Prognostic significance of mucinous component in gastric adenocarcinoma after radical D2 gastrectomy
Authors Cai L, Li Y, Yang X, Lian X, Guo M, Xiao S, Wang W, Zhang H
Received 26 September 2017
Accepted for publication 16 January 2018
Published 23 February 2018 Volume 2018:11 Pages 967—973
Checked for plagiarism Yes
Review by Single-blind
Peer reviewer comments 3
Editor who approved publication: Dr Ingrid Espinoza
Lei Cai,1 Yan Li,2 Xue-wen Yang,1 Xiao Lian,1 Man Guo,1 Shu-ao Xiao,1 Wen-bin Wang,1 Hong-wei Zhang1
1Division of Digestive Surgery, Xijing Hospital of Digestive Diseases, Fourth Military Medical University, 2Department of Anesthesiology, Northwest Women’s and Children’s Hospital, Xi’an, China
Background: The mucinous component is a special histologic factor in gastric adenocarcinoma. The aim of this study was to assess the prognostic significance of mucinous component in gastric adenocarcinoma according to proportion.
Patients and methods: Candidate patients with gastric adenocarcinoma were given radical D2 gastrectomies from September 2008 to May 2015 in our division. Clinicopathologic data and prognosis were monitored and analyzed among gastric adenocarcinoma patients with various proportions of mucinous component.
Results: A total of 690 gastric adenocarcinomas with various proportions of mucinous component from 6,025 gastric adenocarcinoma patients were included. Higher numbers of patients with mucinous component came from: young patients, females, those with drinking history, at lower locations, Borrmann type III and IV, T4 stage, and positive for dissected lymph nodes. Tumors and pathological molecular markers showed more positivity in CEA, CA19-9, S100, and CD34. As the various proportions increased, more mucinous component seemed to be accompanied by more Borrmann type III and IV, T4 stage, and more positive expression of CEA and CA19-9. However, no significant difference in 5-year overall survival rate was observed among various proportions or existence of mucinous component. Also, proportion or existence of mucinous component was not an independent prognostic factor in multivariate analysis.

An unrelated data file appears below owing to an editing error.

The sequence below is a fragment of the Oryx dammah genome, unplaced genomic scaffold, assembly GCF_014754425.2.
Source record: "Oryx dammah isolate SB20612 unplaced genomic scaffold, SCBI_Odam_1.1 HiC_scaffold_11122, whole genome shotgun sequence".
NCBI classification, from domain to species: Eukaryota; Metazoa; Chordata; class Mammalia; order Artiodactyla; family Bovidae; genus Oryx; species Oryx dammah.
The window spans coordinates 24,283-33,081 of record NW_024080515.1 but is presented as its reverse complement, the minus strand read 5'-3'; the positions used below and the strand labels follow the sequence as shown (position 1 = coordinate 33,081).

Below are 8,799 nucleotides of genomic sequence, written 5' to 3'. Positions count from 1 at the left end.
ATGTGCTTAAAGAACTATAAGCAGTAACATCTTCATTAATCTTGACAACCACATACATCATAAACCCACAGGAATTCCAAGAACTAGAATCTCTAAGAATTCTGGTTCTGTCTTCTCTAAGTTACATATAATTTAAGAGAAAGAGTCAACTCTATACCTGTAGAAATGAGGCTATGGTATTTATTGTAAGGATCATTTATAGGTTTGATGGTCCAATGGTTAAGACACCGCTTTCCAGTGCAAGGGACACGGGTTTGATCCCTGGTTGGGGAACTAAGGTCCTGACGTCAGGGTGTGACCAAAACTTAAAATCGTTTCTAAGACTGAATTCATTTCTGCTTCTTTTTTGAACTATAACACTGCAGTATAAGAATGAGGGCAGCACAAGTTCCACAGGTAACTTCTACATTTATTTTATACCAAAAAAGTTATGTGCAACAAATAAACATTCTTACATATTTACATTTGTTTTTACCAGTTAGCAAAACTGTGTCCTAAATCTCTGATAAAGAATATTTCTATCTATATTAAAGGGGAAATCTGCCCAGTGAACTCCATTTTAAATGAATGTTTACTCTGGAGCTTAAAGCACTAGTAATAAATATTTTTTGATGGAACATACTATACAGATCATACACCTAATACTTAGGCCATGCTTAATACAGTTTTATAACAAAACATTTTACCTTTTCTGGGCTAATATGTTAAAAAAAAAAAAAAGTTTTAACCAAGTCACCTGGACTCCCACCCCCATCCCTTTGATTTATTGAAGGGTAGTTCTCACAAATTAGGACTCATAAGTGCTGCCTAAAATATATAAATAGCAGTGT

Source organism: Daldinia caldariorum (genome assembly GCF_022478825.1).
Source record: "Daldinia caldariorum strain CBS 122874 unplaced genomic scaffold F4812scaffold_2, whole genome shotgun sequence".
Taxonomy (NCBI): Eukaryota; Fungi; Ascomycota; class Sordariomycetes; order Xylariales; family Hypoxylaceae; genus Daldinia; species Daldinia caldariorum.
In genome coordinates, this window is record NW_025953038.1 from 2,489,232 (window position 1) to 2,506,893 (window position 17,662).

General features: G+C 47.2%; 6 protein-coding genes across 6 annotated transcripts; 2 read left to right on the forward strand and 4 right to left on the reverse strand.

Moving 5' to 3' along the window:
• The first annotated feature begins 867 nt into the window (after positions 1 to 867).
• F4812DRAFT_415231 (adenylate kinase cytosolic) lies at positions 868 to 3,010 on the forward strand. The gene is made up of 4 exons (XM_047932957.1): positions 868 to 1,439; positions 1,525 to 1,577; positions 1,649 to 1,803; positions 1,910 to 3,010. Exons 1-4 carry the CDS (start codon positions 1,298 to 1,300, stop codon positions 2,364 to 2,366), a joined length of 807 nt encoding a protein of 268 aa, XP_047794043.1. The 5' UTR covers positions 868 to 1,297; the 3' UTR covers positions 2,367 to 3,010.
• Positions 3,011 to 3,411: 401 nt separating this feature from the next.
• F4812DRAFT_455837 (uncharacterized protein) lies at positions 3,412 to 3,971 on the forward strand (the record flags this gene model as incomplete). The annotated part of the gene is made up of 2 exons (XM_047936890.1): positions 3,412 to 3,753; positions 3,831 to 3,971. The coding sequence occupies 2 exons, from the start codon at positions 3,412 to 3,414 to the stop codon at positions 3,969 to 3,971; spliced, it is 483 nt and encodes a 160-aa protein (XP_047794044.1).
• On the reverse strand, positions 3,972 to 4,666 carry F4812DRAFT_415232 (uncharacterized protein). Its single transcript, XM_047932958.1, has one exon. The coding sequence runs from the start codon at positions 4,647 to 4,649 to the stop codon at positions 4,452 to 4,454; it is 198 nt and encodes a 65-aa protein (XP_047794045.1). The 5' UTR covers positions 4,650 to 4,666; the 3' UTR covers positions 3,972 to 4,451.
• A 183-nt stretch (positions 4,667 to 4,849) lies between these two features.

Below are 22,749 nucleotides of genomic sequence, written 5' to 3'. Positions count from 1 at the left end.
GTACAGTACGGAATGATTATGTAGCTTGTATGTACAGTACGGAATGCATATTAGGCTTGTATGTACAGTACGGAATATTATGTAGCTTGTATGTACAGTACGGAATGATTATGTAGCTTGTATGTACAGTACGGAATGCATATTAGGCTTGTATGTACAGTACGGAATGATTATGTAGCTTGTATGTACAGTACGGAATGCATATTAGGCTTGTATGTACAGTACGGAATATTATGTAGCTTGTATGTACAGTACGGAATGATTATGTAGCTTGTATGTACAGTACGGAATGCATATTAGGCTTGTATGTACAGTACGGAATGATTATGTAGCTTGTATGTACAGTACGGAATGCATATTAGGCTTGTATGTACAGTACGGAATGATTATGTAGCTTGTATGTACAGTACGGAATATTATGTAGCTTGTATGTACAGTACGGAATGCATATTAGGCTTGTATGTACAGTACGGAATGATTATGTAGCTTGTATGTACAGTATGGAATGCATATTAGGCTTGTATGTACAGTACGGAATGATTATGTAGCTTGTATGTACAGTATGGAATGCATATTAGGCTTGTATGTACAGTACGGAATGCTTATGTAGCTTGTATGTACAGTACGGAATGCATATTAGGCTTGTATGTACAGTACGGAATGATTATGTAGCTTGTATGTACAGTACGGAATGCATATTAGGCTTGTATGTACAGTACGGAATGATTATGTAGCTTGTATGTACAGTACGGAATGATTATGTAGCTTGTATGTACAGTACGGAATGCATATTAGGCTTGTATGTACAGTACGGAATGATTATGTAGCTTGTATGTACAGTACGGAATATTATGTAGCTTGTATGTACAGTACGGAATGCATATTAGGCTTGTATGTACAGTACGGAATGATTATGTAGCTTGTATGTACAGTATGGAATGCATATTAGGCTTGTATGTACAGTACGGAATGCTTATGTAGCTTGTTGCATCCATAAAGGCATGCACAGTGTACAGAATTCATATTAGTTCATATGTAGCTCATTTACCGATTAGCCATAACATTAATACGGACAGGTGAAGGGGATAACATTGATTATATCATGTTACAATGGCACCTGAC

Conclusion: Mucinous component was not a prognostic factor for gastric adenocarcinoma after radical D2 gastrectomy, no matter what proportion the component comprised. However, gastric adenocarcinoma with mucinous component showed specific clinicopathological characteristics, such as more advanced tumor stage, different age and sex, and more positive rate of molecular markers, which might provide a new strategy for optimal individual diagnosis and therapies.